<div class="error-message" v-if="error.field === 'title'">{{error.message}}</div>

Custom events

As you might have seen, in our form component, in the method named “submit”, we have the following code:

this.$emit('post', {...this.post});
this.post.title = '';
this.post.body = '';

This code uses Vue’s $emit method, it emits an event to its parent component, we pass a name and we use the spread operator to copy our post object, and then we reset the form, here is a simpler example to help you understand:

this.$emit('my-event-name', 'Vue is awesome!');

In our App.vue, we need to add the PostForm component, and we can do it as we did with the Post component.

import Post from './components/Post';
import PostForm from './components/PostForm';

export default {
name: 'app',
components: {
'app-post': Post,
'app-post-form': PostForm
},
...

And we can use the component like this, we bind the post event that we emitted using the $emit method before, and call the addPost method whenever it happens.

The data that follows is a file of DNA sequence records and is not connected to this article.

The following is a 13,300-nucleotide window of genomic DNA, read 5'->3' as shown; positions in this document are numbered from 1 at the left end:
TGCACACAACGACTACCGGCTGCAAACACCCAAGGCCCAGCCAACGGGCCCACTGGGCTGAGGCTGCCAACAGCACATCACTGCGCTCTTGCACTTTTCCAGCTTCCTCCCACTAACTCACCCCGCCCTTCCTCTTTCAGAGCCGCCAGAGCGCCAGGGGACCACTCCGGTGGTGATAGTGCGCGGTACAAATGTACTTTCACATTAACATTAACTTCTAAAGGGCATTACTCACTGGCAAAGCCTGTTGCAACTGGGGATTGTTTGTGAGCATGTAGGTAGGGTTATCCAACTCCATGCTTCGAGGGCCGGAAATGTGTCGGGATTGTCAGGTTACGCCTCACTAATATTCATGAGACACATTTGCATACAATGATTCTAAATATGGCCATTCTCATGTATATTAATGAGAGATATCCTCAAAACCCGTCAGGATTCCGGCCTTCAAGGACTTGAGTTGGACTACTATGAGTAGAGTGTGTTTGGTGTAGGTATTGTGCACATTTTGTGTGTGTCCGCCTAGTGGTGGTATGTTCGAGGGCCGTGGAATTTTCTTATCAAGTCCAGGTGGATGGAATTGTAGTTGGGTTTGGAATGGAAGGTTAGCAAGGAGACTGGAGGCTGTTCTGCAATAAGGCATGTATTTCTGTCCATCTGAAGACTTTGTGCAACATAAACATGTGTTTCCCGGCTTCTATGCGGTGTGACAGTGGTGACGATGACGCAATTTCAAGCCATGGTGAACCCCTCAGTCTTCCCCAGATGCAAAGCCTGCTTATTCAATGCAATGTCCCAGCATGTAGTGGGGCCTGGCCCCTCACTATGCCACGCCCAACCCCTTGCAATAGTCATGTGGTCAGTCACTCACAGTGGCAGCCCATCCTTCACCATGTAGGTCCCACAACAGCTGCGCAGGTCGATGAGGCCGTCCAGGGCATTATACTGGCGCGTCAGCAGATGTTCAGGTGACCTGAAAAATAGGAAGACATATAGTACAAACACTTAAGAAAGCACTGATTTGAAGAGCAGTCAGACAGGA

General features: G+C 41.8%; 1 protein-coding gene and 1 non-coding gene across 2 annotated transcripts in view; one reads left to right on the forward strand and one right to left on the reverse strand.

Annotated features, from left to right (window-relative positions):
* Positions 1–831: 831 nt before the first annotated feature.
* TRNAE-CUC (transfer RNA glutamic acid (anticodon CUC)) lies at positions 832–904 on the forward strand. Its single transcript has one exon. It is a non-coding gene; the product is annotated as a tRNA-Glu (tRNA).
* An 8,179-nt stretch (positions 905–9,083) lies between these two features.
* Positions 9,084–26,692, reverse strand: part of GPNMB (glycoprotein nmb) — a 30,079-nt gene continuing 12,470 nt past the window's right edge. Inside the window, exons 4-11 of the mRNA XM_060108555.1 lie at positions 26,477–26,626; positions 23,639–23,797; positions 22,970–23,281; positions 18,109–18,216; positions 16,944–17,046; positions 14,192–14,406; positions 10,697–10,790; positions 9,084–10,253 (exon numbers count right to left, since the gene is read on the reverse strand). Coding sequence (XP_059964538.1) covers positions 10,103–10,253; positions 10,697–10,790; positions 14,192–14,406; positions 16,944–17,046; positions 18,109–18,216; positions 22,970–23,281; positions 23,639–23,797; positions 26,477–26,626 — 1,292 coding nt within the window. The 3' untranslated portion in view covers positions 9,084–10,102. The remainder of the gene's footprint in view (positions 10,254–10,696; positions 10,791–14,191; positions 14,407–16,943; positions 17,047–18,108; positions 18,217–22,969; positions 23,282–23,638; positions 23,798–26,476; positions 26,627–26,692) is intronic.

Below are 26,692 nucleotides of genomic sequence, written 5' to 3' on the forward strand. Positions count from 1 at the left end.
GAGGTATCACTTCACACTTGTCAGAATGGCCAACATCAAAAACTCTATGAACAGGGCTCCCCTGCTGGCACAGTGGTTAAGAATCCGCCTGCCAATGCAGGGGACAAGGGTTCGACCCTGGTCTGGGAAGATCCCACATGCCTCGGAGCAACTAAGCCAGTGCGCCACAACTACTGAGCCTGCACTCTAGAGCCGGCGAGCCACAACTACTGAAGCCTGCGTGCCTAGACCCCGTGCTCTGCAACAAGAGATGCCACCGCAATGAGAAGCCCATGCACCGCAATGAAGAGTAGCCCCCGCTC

<app-post-form @post="addPost"></app-post-form>

Now lets see the addPost method implementation, we accept the event, the event is exactly what we emitted, an object containing a title and a body, we give it an id using the length of the posts and we unshift it into the array (unshift is like push but to the start of the array).

addPost(event) {
event.id = this.posts.length + 1;
this.posts.unshift(event);
}

Styles and classes

The last subject I’m going to cover here is classes and styles, if we wish to conditionally give an element a class, You can bind classes with Vue and use regular classes at the same time, here is an example:

<div :class="{ 'my-class': myCondition }" class="my-other-class">
// OR with as an array
<div :class="['my-class']" class="my-other-class">
// OR combine them
<div :class="['my-class', { 'my-class-2': myCondition }]">
// OR from a data/computed variable
<div :class="myClasses">

Binding styles is very easy too, and has similar rules to binding classes:

// Pass a css object
<div :style="{ 'color': myColor}" style="font-size: 20px">
<div :style="{ 'color': '#BADA55'}">
<div :style="myStyle">
// OR as an array of css objects
<div :style="[ {'color': 'red'}, myStyle, { 'background': 'blue' } ]">

Summary

With that we are done, Vue is a very fun framework to work with and you should be able to build very large applications with ease, and we will build something bigger and nicer in the next article, we will also learn about different plugins and libraries.

If you want to join us, check out the open positions at https://clockwork.homerun.co/